Vanguard October 2014 p. 3
The Australian ruling class is using the current circumstances of a raised level of alert in relation to domestic terrorism to strengthen the powers of the state.
A debate around “freedom” and “security” is occurring, namely, how much of the former should be surrendered in order to guarantee the latter.
Assurances are offered by supporters of newly increased ASIO and police powers that such measures will be “narrowly targeted” and “rarely used”.
This was the line trotted out by Attorney-General George Brandis.
Speaking on ABC radio’s AM program on Monday September 22, Brandis said: “The Coalition in its DNA has a suspicion of state power…I have approached it (new powers) in the manner of someone who is suspicious of state power.”
This only makes sense by remembering that the state is an instrument for the suppression of one class by another.
The essential function of the capitalist state is to prolong the rule of the rich and protect them from any challenges to their wealth and privilege.
On the one hand, people like Brandis clamour for “small government” and “deregulation” and profess to have a “suspicion of state power”.
But that is only when popular pressure forces the state to place minor constraints on the activities of the big corporations and their allies and servants.
Then they want limits on government activities and restrictions on the power of the state.
But when the interests of the capitalists and imperialists conflict with those of the people, then they want all the powers in the world to be given to state agencies so that they can curtail the struggles of the working class and its allies and servants. Then they no longer profess to be “suspicious of state power”, but instead emerge as champions of the “rule of law” and of “tough measures” to combat “industrial lawlessness” and community campaigns that “interfere with and threaten the rights of businesses to operate”.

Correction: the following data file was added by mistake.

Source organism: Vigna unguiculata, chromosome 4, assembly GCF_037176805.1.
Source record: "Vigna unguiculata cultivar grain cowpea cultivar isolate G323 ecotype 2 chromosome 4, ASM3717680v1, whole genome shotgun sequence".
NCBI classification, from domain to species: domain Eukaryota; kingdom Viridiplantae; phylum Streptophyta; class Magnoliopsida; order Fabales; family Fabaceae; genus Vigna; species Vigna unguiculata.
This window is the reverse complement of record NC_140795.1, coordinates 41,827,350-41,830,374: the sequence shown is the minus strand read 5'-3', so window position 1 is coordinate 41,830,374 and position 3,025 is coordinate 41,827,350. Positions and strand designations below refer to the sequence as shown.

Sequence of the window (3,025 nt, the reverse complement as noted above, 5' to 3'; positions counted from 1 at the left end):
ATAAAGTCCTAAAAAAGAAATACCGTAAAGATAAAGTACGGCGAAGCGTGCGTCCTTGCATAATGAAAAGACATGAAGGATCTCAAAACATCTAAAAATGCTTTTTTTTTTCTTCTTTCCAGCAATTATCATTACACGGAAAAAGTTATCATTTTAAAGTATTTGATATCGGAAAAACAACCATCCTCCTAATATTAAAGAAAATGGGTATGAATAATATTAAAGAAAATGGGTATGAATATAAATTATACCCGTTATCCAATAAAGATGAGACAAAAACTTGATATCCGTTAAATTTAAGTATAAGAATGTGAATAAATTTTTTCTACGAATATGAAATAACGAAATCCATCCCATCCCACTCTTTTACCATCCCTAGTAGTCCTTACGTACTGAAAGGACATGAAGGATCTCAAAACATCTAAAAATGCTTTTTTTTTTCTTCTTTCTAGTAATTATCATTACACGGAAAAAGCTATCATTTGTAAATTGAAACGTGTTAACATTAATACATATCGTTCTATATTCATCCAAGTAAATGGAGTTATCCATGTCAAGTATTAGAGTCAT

The irreconcilability of the contradiction between the ruling class and the working people can get overlooked in a dispute around increased and “rarely used” powers to deal with a “narrow target”.
We condemn terrorism.
But we condemn in the first place its causes – imperialist-created poverty and imperialist interference, bullying, armed aggression and invasions throughout the world.
Strengthening the repressive powers of the state, nominally directed at terrorists, is also increasing the power of the state to carry out its class function on behalf of the ruling class against the vast majority of working Australians.